Again. If you break it down, "again" could mean "without gain." And so it is here.
I wrote just recently about our 16-year-old cat, Shadow, that had just died. I would call this an echo but it's more a loud crack than a mere echo: Our 18-year-old cat, Isis, died early Saturday morning.
I found her sprawled under the corner of the bed. I nudged her with my foot, expecting her to emerge with that sort of "What do you want?" air that cats can put on, seemingly at will. Instead, she didn't move. I took her out from under the bed, picked her up, and she was a rag doll. Her eyes were open but she was unresponsive and clearly unconscious. For a moment I thought she was dead but I checked and she was still breathing. Very shallow, but she was breathing.
So I lay in bed, with her wrapped in a towel and laid across my chest as we - essentially - waited for her to stop breathing. Sometime in the night, she did.
Isis was solid black except for a bit of white under her chin and for her entire life she was as skinny as a rail. By the end of her life she was about as close to skin and bones as you would think to get. But right up to the end, she ate, drank, used the box, got around fine, still loved being held.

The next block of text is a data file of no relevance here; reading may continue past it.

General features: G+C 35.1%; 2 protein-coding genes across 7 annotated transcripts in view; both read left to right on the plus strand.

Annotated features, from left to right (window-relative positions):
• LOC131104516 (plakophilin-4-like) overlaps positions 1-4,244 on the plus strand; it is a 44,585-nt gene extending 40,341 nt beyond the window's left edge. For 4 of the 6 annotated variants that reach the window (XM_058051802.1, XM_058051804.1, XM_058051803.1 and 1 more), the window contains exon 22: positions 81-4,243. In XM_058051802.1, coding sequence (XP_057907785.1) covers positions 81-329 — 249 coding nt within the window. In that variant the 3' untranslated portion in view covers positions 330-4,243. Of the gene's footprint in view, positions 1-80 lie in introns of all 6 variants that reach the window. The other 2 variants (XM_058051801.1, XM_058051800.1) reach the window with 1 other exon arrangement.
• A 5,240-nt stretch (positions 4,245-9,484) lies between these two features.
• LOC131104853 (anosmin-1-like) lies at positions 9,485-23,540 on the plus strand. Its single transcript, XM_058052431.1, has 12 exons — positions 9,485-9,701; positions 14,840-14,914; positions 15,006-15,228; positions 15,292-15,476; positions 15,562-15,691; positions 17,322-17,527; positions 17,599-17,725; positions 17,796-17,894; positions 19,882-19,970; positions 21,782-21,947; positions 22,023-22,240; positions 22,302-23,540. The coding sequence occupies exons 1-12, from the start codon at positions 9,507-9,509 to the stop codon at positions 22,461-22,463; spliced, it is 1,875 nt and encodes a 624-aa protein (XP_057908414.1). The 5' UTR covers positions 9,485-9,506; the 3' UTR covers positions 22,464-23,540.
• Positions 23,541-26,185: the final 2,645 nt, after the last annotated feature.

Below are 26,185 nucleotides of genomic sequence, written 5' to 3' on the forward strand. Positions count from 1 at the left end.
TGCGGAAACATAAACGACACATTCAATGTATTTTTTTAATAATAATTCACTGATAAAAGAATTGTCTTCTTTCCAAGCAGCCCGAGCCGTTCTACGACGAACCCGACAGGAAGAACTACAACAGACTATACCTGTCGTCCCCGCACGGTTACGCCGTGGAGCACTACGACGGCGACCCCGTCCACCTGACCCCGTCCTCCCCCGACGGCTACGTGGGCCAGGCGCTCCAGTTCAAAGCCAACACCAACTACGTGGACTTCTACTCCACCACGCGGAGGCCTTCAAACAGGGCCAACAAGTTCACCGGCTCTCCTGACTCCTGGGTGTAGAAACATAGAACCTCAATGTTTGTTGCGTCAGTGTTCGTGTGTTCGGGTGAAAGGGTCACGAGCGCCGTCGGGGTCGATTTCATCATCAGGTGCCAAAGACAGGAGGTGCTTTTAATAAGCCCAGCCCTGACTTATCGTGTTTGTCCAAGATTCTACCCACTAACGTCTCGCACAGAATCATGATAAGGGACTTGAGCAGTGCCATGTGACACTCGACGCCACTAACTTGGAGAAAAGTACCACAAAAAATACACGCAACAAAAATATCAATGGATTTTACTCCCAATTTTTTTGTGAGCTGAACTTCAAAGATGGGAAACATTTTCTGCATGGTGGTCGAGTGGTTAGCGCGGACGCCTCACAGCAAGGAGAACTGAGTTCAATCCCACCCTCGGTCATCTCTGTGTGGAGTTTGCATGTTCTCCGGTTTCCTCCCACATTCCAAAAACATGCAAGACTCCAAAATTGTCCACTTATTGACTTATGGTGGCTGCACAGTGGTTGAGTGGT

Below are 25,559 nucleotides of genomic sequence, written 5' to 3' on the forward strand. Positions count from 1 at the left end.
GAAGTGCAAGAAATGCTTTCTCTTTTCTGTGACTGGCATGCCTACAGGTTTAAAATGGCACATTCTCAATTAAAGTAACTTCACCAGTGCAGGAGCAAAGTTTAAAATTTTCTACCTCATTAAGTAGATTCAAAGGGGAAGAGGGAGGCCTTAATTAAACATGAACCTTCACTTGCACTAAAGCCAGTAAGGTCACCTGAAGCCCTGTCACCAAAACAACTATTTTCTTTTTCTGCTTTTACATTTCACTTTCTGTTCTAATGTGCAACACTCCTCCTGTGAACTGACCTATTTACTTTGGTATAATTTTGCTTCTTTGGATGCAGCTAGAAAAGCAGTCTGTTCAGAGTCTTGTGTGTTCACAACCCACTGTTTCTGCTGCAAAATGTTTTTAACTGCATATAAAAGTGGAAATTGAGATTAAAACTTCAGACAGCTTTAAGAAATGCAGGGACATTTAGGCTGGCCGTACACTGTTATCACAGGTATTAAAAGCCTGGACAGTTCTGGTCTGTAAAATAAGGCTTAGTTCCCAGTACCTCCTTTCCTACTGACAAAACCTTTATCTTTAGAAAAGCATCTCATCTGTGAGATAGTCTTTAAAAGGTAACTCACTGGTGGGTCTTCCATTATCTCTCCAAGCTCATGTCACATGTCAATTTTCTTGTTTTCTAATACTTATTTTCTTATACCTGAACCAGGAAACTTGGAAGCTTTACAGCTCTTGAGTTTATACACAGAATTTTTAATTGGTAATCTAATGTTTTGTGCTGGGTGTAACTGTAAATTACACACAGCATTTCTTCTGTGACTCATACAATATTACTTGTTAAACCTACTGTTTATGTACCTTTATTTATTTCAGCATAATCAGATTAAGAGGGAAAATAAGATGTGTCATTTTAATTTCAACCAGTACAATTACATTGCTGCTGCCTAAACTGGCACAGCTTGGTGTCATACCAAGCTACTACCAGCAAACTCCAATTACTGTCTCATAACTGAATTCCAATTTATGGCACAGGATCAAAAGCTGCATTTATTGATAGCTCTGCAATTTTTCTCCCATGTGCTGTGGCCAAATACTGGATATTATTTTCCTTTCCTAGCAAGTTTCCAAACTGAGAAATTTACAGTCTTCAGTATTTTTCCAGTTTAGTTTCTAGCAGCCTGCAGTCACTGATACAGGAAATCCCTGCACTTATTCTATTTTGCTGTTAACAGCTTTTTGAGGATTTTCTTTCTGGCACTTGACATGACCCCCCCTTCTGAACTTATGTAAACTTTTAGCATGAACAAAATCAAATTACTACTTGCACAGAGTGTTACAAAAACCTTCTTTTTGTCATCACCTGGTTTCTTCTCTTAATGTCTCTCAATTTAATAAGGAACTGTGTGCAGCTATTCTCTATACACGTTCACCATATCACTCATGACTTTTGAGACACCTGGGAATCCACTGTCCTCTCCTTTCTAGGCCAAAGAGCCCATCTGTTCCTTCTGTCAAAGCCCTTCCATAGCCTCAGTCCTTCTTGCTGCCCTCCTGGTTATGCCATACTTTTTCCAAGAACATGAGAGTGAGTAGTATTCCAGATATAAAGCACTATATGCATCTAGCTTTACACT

Which makes this one harder than Shadow because with her we'd known for a time she was failing and this time it was sudden: in the afternoon fine, in the late evening barely alive (if alive at all; we suspect that when I found her she truly was already dead from either a heart attack or a massive stroke and her body just hadn't realized it yet).
It's also harder because, well, I'll be honest enough to say Isis was my favorite of the "original three" and the one that seemed most attached to me. Thinking the other night that she would never again come and lie across my chest when I went to bed or snuggle in my right arm as I sat on the couch watching TV, well, yeah, that was kinda hard.
Anyway, thanks for letting me go on about it.